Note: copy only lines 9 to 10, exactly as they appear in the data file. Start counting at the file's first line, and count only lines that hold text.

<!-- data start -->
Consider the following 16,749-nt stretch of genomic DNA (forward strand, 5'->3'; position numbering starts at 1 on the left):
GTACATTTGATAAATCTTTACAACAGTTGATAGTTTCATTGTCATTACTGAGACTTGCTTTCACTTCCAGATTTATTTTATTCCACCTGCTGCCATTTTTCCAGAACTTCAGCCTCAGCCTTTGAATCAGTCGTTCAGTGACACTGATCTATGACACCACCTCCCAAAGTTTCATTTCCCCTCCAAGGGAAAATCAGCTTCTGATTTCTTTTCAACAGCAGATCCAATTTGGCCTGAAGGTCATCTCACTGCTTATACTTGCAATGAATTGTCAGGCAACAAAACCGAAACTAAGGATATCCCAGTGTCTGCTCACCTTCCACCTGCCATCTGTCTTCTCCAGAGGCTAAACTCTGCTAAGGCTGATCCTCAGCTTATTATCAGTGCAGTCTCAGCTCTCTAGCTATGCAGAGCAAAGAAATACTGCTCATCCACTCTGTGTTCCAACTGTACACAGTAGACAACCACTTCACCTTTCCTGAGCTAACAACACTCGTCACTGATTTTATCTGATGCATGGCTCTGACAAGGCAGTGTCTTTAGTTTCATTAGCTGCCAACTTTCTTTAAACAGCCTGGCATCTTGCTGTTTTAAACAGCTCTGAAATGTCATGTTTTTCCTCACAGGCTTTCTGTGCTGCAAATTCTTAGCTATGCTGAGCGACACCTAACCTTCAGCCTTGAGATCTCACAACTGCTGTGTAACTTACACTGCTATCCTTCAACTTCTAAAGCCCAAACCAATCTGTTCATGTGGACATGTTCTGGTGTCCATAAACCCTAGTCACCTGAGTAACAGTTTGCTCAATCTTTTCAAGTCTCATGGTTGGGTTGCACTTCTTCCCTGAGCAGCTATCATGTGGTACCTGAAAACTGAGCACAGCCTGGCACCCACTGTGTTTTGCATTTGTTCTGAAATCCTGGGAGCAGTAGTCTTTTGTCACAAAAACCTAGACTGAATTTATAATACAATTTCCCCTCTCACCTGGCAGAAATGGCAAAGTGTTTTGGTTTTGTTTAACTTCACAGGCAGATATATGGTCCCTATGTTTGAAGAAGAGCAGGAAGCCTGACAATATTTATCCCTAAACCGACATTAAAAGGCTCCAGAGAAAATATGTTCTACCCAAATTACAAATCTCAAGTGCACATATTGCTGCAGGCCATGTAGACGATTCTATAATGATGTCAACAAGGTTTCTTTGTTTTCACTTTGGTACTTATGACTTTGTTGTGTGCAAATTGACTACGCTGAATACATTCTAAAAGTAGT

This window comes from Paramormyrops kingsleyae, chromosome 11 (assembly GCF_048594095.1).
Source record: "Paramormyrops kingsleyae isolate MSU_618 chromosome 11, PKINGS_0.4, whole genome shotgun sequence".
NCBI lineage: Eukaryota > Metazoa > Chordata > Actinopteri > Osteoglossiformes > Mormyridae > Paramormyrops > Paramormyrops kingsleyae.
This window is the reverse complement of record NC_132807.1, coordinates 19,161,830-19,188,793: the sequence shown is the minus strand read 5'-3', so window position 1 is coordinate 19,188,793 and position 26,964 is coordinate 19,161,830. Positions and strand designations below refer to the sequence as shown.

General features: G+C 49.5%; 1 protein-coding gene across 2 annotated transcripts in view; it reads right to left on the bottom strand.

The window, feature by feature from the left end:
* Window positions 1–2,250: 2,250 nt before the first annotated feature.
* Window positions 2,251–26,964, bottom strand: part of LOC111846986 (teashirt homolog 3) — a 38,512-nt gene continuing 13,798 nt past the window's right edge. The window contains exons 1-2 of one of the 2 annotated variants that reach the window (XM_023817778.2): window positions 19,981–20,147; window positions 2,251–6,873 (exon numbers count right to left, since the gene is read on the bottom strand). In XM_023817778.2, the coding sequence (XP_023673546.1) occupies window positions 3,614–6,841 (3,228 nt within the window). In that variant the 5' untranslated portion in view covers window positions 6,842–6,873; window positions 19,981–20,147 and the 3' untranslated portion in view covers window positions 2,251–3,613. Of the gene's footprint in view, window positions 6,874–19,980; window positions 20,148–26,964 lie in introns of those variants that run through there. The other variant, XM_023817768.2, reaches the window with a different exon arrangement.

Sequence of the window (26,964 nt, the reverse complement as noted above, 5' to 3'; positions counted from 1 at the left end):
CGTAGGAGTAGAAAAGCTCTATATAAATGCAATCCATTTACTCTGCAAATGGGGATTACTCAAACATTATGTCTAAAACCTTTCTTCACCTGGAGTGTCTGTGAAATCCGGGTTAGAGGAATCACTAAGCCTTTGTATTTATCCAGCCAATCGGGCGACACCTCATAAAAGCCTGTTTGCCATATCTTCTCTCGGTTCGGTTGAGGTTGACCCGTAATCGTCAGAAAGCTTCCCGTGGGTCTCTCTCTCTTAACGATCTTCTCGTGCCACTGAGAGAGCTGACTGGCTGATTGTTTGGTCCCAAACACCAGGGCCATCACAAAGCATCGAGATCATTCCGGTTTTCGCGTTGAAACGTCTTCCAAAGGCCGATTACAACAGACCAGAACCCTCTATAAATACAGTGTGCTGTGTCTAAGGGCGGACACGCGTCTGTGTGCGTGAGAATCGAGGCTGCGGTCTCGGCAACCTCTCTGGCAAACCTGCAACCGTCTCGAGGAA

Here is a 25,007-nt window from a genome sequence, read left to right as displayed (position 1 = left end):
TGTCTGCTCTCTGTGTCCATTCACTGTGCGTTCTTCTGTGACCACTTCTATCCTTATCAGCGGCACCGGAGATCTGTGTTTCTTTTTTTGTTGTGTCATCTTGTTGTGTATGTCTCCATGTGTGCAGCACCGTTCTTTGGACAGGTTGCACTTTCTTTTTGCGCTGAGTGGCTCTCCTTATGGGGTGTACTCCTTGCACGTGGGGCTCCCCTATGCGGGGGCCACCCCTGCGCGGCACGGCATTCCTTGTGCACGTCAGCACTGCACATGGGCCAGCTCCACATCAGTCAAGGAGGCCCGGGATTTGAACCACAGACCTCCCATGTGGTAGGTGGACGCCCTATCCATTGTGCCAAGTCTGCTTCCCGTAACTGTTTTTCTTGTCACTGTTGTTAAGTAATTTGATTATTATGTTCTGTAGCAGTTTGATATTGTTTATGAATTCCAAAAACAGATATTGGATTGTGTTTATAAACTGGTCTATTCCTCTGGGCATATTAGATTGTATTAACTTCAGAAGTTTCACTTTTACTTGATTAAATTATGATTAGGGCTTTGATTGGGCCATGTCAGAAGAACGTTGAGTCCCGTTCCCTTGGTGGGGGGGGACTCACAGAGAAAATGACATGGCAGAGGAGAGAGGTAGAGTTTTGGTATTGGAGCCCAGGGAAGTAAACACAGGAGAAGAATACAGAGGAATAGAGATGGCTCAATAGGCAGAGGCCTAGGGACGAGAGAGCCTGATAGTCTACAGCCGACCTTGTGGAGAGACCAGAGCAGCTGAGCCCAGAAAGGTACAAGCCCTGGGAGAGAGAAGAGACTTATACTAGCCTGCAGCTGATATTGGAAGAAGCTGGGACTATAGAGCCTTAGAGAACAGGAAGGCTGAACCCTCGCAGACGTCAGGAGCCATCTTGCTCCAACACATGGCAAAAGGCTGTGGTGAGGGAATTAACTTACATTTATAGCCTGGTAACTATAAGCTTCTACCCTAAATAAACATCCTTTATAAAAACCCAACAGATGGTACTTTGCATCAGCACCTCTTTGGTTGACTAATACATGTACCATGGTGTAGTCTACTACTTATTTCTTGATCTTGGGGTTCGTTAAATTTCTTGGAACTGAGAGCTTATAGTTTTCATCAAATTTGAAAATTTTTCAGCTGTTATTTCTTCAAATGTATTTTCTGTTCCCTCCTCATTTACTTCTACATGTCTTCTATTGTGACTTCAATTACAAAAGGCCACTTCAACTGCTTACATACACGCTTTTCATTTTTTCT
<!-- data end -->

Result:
* Window positions 1–2,250: 2,250 nt before the first annotated feature.
* Window positions 2,251–26,964, bottom strand: part of LOC111846986 (teashirt homolog 3) — a 38,512-nt gene continuing 13,798 nt past the window's right edge. The window contains exons 1-2 of one of the 2 annotated variants that reach the window (XM_023817778.2): window positions 19,981–20,147; window positions 2,251–6,873 (exon numbers count right to left, since the gene is read on the bottom strand). In XM_023817778.2, the coding sequence (XP_023673546.1) occupies window positions 3,614–6,841 (3,228 nt within the window). In that variant the 5' untranslated portion in view covers window positions 6,842–6,873; window positions 19,981–20,147 and the 3' untranslated portion in view covers window positions 2,251–3,613. Of the gene's footprint in view, window positions 6,874–19,980; window positions 20,148–26,964 lie in introns of those variants that run through there. The other variant, XM_023817768.2, reaches the window with a different exon arrangement.